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27 November, 2018

Kerch crisis: court orders Ukrainian sailor to be detained for two months

Prosecutions launched in Crimean court against Ukrainian sailors captured by Russia in Kerch strait on Sunday

A court in Crimea has ordered one of the 24 Ukrainian sailors captured by Russia at the weekend to be detained for two months, Russian media has reported.

The man faces a charge of illegally crossing Russian borders, which carries a sentence of up to six years in prison, Russian news agencies quoted an investigator as saying.

Russian border forces fired on and seized three Ukrainian ships in the Kerch strait, which separates Crimea from the Russian mainland, on Sunday. At least three sailors were wounded. Ukraine says they were travelling in shared waters on a routine passage to the Sea of Azov, which they have a right to patrol under a bilateral treaty.

The sailors are being be arraigned at a court in the city of Simferopol in Crimea, the peninsula annexed by Russia in 2014.

The decision to launch prosecutions is likely to deepen the latest crisis between the two countries, which has provoked international condemnation and talk of fresh western sanctions against Moscow.

Russian state television broadcast interrogations with three of the sailors on Tuesday, eliciting confessions that appeared to be made under duress. “I recognise that the actions of the ships with military hardware of Ukraine’s navy had a provocative character,” one of the sailors, who identified himself as Vladimir Lisov, said. “I was carrying out an order.”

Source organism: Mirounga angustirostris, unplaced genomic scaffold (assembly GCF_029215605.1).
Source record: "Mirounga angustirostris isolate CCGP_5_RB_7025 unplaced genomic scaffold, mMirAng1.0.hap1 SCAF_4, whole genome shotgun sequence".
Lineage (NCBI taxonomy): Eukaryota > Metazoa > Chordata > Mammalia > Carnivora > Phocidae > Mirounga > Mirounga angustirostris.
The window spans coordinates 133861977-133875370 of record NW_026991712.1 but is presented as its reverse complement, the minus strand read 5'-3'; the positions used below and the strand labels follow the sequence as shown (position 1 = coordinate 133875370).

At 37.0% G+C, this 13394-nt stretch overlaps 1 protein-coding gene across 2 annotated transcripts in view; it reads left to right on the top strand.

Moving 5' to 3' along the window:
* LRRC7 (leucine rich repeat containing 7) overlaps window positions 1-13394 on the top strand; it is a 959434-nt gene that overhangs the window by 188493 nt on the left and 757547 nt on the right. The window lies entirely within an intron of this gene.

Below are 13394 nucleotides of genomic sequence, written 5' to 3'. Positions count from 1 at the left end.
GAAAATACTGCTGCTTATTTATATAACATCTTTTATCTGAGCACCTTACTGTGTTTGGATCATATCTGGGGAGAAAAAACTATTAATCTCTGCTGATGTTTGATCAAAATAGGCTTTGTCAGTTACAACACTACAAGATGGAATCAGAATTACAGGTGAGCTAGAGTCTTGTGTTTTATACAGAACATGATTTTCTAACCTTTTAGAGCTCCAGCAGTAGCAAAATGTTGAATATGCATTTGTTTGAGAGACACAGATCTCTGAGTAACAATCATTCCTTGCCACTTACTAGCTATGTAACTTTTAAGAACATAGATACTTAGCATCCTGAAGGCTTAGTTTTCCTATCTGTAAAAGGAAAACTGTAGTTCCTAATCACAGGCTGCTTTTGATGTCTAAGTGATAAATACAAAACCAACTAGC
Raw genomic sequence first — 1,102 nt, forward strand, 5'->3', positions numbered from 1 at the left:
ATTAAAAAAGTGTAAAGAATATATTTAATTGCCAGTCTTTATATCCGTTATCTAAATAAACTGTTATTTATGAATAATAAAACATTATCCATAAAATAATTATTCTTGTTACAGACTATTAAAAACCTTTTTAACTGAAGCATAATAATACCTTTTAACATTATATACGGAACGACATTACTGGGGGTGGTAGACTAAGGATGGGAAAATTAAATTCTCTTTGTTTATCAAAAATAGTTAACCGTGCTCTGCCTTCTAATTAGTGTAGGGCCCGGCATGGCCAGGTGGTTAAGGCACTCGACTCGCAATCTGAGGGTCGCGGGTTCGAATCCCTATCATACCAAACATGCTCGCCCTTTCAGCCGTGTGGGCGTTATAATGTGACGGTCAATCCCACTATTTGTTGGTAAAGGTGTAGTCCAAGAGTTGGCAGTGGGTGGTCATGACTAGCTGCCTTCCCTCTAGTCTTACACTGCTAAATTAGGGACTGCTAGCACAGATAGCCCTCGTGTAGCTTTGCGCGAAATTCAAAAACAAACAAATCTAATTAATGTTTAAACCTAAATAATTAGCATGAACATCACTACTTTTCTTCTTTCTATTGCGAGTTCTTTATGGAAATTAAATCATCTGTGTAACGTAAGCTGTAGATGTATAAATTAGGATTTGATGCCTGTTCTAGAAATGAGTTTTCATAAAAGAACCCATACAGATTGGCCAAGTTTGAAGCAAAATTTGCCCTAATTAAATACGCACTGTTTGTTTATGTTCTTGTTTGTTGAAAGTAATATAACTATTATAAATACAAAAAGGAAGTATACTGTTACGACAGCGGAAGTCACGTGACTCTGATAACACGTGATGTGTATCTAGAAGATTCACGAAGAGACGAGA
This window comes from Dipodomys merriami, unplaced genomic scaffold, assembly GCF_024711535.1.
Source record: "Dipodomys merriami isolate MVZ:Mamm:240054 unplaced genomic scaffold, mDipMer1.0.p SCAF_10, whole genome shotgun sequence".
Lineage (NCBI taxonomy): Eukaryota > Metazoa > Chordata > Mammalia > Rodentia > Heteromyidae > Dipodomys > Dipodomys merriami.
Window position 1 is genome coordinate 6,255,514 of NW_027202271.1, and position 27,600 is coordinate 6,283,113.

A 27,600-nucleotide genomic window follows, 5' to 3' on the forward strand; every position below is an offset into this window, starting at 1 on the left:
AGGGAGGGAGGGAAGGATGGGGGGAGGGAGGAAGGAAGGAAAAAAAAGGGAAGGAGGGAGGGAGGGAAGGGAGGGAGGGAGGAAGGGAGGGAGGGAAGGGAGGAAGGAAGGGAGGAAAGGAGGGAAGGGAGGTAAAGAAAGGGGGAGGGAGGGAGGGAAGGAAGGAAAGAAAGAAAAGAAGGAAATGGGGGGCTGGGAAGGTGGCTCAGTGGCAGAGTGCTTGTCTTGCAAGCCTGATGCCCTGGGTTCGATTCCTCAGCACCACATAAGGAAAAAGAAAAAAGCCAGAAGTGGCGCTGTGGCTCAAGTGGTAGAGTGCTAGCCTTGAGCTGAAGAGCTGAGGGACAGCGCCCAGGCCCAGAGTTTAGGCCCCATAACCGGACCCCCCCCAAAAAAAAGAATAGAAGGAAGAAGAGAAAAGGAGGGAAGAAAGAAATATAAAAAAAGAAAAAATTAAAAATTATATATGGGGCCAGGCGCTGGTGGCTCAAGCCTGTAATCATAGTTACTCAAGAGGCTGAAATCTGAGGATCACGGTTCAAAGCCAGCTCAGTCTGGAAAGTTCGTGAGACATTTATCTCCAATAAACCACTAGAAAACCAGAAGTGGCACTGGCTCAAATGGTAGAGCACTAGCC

On Monday evening, the Ukrainian government declared martial law in some border regions and the country’s president, Petro Poroshenko, said there was an “extremely serious” threat of a Russian land invasion.

Russia has been building up its naval presence and seeking to restrict Ukrainian access since completing a bridge across the strait in May. The Ukrainian government released video footage of one of its ships being rammed by a Russian vessel. On Tuesday, two Russian police officers with automatic rifles stood on the pier where the Ukrainian vessels were moored in Kerch, Reuters reported. The vessels bore traces of collisions and big holes in their hulls.

Ukraine’s state security service said its intelligence officers were among the crew and that they were fulfilling counter-intelligence operations for the Ukrainian navy, in response to “psychological and physical pressure” from Russian spy services. It did not elaborate, but demanded that Russia stop such activity. Russia’s FSB intelligence agency said on Monday that the presence of intelligence officers on board the Ukrainian ships, was a “provocation” staged by Ukraine.

Ukrainian troops have been fighting Russian-backed separatists in eastern Ukraine since 2014 but the hostilities have largely subsided since a truce was signed in 2015.

Senior politicians from Germany, Austria, Poland and Estonia raised the possibility of new EU sanctions against Russia to punish it for the Kerch incident, which the west fears could ignite a wider conflict.

The United Nations secretary general urged Russia and Ukraine to use “maximum restraint” and avoid further escalation, his spokesman said in a statement.

Antonio Guterres said he was “greatly concerned” about the incident near the Crimea peninsula near the Kerch Strait, calling on “both parties to exercise maximum restraint and to take steps without delay to contain this incident and reduce tensions”.

The German chancellor, Angela Merkel, spoke to the Russian president, Vladimir Putin, on Monday and stressed the need for de-escalation and dialogue, her spokesman said.

The Guardian


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